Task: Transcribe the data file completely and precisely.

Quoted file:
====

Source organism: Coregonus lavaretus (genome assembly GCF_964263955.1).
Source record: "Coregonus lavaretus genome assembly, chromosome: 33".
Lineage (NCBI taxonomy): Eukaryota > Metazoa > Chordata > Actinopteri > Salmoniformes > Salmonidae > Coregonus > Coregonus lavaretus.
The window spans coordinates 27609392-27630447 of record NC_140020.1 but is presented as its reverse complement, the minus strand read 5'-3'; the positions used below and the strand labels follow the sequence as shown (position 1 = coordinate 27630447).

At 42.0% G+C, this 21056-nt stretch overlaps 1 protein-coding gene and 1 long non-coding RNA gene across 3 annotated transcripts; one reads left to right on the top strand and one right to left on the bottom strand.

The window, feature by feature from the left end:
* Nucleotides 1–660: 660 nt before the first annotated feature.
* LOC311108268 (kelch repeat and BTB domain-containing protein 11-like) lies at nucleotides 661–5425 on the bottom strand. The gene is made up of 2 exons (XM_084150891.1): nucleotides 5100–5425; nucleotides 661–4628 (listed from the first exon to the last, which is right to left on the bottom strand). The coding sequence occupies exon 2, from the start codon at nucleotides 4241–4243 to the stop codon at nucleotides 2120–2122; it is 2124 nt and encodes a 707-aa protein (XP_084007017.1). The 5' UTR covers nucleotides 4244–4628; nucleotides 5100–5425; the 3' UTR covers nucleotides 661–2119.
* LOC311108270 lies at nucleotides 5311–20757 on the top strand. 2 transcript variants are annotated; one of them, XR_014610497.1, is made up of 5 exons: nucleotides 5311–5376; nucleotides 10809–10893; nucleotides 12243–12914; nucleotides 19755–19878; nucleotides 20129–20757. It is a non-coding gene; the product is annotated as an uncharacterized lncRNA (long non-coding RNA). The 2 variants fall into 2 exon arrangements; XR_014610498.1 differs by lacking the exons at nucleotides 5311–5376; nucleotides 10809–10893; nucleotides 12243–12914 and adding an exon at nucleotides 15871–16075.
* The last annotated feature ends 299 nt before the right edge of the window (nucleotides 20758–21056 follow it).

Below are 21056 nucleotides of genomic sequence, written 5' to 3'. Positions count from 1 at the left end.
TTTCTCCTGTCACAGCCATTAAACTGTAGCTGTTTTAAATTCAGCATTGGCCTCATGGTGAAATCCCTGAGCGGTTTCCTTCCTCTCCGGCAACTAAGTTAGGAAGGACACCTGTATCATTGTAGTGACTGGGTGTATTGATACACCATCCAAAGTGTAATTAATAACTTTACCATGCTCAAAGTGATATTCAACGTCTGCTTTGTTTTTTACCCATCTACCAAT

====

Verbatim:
Source organism: Coregonus lavaretus (genome assembly GCF_964263955.1).
Source record: "Coregonus lavaretus genome assembly, chromosome: 33".
Lineage (NCBI taxonomy): Eukaryota > Metazoa > Chordata > Actinopteri > Salmoniformes > Salmonidae > Coregonus > Coregonus lavaretus.
The window spans coordinates 27609392-27630447 of record NC_140020.1 but is presented as its reverse complement, the minus strand read 5'-3'; the positions used below and the strand labels follow the sequence as shown (position 1 = coordinate 27630447).

At 42.0% G+C, this 21056-nt stretch overlaps 1 protein-coding gene and 1 long non-coding RNA gene across 3 annotated transcripts; one reads left to right on the top strand and one right to left on the bottom strand.

The window, feature by feature from the left end:
* Nucleotides 1–660: 660 nt before the first annotated feature.
* LOC311108268 (kelch repeat and BTB domain-containing protein 11-like) lies at nucleotides 661–5425 on the bottom strand. The gene is made up of 2 exons (XM_084150891.1): nucleotides 5100–5425; nucleotides 661–4628 (listed from the first exon to the last, which is right to left on the bottom strand). The coding sequence occupies exon 2, from the start codon at nucleotides 4241–4243 to the stop codon at nucleotides 2120–2122; it is 2124 nt and encodes a 707-aa protein (XP_084007017.1). The 5' UTR covers nucleotides 4244–4628; nucleotides 5100–5425; the 3' UTR covers nucleotides 661–2119.
* LOC311108270 lies at nucleotides 5311–20757 on the top strand. 2 transcript variants are annotated; one of them, XR_014610497.1, is made up of 5 exons: nucleotides 5311–5376; nucleotides 10809–10893; nucleotides 12243–12914; nucleotides 19755–19878; nucleotides 20129–20757. It is a non-coding gene; the product is annotated as an uncharacterized lncRNA (long non-coding RNA). The 2 variants fall into 2 exon arrangements; XR_014610498.1 differs by lacking the exons at nucleotides 5311–5376; nucleotides 10809–10893; nucleotides 12243–12914 and adding an exon at nucleotides 15871–16075.
* The last annotated feature ends 299 nt before the right edge of the window (nucleotides 20758–21056 follow it).

Below are 21056 nucleotides of genomic sequence, written 5' to 3'. Positions count from 1 at the left end.
TTTCTCCTGTCACAGCCATTAAACTGTAGCTGTTTTAAATTCAGCATTGGCCTCATGGTGAAATCCCTGAGCGGTTTCCTTCCTCTCCGGCAACTAAGTTAGGAAGGACACCTGTATCATTGTAGTGACTGGGTGTATTGATACACCATCCAAAGTGTAATTAATAACTTTACCATGCTCAAAGTGATATTCAACGTCTGCTTTGTTTTTTACCCATCTACCAAT